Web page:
This is the Body I Have

It’s so easy to engage in body criticism, body shame, and body sadness.  Social scientific research, media reports, and everyday experience suggest that many of us engage in daily mental accusations against our own bodies.  This is  understandable, and as someone with a history of eating disorder, it’s certainly something I can relate to.  But, from a pragmatic perspective or a yogic perspective, such self-negation doesn’t do much that is good for us.  We can use constructive analysis of the body to help us focus our health efforts, but non-constructive negative self-talk only clutters our minds with more vrtti, places our focus on the physical over the emotional or spiritual, emphasizes the division between self and other, etc.  Yet, coming up with some positive things to say about and to the self isn’t always easy.  In this post, I present to you some examples of honest but positive affirmations related to the body that can become a part of the ongoing self-talk we all engage in.  Not every affirmation works for every person, as we all have different bodies, but we can all find positive things to say about the body.

My body is so miraculous.  It’s a cybernetic (self-correcting) system in action!

24 hours a day, I breathe and I don’t even have to think about how to make that happen.  That’s amazing.

I love that I can experience the taste of sweet, salty, bitter, and spicy food on my tongue.  Yay for my tastebuds!

I’m so grateful that I can get from place to place with my own two feet (or one foot or hands – whatever you use for locomotion).

This body I’m in allows me to hug, touch, kiss, hold hands with those that I care for and that’s a fabulous thing.

It’s so wonderful to be able to see, and hear all of the beauty in this world.

I’m so pleased for a digestive system that allows me to enjoy food that sustains me.  My gut rocks!

My eyes (lips, toes, knees) are so pretty.

Oranges, violets, and vanilla (or chocolate, roses, and beer?) smell so fabulous to me.  I love having a nose.

It feels amazing to run my toes or fingers through sand and water. I’m so happy for fingers and toes!

When I stretch, I feel like I’m opening myself up to the world.  That is so nice!

My skin is such a pretty shade.

I’m grateful for this body that allows me to interact online with others who love the things I do.

My body is one hundred percent unique!

Some of this may be a little too corny for you, but it’s really no more corny than the time we spend thinking “My butt is too big,” “I can’t do a backbend like Jill,”  “I wish I could run a marathon,”  “Why isn’t my hair curly?”  Why do we say things like this to ourselves when we would never ever think they are ok to say to someone else?  Treat yourself as lovingly as you would a child in your care.  What would you be willing to say to him/her about his/her body?

Tell yourself 3 good things about your body right now.  Do it again tomorrow and the day after.  Eventually, maybe you’ll believe it even if you don’t right now.  Eventually, maybe it will crowd out some of the negative self talk.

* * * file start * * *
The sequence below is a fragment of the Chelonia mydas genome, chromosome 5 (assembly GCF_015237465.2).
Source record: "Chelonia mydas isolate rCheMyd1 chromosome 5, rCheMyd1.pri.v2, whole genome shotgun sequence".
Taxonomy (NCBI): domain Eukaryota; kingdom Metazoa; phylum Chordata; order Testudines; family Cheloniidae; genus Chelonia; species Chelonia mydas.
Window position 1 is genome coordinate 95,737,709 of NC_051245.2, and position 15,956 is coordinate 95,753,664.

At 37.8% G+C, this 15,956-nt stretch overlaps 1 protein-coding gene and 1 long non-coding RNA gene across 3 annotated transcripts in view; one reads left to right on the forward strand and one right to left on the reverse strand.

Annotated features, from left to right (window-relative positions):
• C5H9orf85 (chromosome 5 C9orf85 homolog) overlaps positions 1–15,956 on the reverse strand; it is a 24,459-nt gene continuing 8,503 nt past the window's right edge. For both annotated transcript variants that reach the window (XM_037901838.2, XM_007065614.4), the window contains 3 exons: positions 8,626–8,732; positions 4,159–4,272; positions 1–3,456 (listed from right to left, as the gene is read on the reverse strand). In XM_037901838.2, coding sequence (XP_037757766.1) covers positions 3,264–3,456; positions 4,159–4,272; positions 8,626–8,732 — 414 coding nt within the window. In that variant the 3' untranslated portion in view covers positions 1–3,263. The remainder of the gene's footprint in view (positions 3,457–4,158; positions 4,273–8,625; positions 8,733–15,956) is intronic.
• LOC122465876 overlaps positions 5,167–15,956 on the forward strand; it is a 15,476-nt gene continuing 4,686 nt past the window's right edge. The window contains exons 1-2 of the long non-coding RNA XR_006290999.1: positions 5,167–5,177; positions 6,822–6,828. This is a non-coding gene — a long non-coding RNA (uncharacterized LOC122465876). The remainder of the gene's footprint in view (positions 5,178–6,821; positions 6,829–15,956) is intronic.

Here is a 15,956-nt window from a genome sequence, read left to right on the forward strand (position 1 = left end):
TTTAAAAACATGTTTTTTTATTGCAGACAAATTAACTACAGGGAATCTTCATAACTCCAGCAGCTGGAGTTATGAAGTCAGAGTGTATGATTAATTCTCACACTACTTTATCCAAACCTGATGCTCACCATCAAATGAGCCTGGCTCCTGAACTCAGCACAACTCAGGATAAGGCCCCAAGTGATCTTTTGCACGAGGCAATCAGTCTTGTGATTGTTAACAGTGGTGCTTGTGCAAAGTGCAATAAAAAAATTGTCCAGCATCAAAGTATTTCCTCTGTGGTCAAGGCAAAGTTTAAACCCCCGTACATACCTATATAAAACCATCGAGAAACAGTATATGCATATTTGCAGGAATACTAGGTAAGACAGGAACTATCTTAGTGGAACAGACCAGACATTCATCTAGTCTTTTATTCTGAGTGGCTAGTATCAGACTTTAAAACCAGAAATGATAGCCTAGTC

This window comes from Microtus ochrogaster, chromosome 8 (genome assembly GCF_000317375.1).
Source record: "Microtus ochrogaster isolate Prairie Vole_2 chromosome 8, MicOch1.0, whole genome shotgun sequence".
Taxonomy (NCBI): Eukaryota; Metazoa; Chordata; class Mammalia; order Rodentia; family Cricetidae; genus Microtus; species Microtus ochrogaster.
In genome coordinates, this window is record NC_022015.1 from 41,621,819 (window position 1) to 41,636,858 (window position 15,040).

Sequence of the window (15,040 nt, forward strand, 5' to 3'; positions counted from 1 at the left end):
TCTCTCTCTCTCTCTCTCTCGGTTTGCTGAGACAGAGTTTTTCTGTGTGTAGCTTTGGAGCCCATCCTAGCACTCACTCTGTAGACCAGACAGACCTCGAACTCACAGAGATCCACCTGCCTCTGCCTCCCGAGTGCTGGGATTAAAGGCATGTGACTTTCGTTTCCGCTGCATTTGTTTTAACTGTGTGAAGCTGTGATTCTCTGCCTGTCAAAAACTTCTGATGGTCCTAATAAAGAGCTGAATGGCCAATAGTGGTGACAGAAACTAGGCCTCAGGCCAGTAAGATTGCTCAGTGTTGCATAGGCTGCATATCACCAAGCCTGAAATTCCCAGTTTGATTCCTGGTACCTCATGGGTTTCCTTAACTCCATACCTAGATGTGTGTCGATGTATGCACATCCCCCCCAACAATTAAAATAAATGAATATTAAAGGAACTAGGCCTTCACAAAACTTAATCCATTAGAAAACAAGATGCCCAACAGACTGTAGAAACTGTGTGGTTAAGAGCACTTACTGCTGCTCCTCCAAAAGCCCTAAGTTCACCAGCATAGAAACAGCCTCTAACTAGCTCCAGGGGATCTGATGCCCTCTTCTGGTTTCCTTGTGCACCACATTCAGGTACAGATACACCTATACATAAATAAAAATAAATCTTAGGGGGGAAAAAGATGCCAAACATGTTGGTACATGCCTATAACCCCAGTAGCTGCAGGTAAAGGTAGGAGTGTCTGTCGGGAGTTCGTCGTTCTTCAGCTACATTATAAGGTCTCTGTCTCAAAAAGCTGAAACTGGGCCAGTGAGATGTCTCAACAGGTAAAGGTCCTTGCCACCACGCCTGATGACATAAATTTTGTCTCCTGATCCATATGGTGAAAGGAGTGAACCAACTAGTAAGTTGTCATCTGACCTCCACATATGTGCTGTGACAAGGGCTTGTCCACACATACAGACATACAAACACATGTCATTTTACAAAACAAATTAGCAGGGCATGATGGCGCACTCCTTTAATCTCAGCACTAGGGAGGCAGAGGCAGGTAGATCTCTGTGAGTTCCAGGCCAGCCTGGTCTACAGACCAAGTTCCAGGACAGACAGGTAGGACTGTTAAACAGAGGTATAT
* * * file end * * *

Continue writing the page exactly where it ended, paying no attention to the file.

Would You Please Stop Interrupting?

A month or so ago, I had a bout of IBS.  After a few days of trying to just tough it out, eating the usual fruits and veggies – even though I wanted crackers and bananas more, I did some research about what I should be eating to calm the system down.  Interestingly, I found that the items I had felt like eating (crackers, bread, bananas, applesauce) were exactly what I needed to eat to get my system back on track.  Having been authorized by Google, I accepted that diet for a few weeks and now feel much better.

Last week, my body seemed to need a rest day from yoga, and I was not happy about it.  But, after arguing with myself, I took it.  And the next day my yoga practice went really well – I felt strong and good and the back pain I was having started to dissapate.

Toward the end of last week, a friend was worrying with me about why she wanted to eat so much (and mostly carbs) during the week before menstruation.  We did a little research and concluded that, between the drop in estrogen and the drop in serotonin that  seems to occur at that time, it makes utter sense to consume more complex carbs.

Then, yesterday (Sunday), I found myself totally exhausted at 10 a.m.  I was so tired my eyes were burning and I had to go lay down for an hour.  As usual, I was scolding myself about it, when it occurred to me that a similar thing had happened the previous Sunday, but I blamed it on going out Saturday night.  And, when I thought about it, the Sunday before had been the same way, and so on.  After pondering for a while, it finally struck me that I have been taking my weekly large dose of methotrexate on Saturday evening.  And what is a major side effect of MTX?  Fatigue.  Ohhh.

So, what’s the moral here?  I think it’s that sometimes, or often, our bodies know what they need and they try to tell us.  We just don’t always listen.  Toddlers get it.  They will sometimes go a day or three eating next to nothing.  And then suddenly eat 6 bananas in an afternoon.  And maybe the next day they only want green beans and chicken.  It drives parents insane.  We think our little dears are going to starve, but they don’t.  If we make healthy food available and let them make selections, they do pretty well.  They haven’t learned how to shut down that body voice yet.

Maybe we should take a page from the book of toddlers.  Eat when we are hungry (though we may have to think about what we are hungry for, because as adults we have hunger all mixed up with other things), nap when we are tired, smile when we are happy, cry when we are sad.  We probably shouldn’t bite anyone, but other than that it sounds not so bad.

What is your body trying to tell you?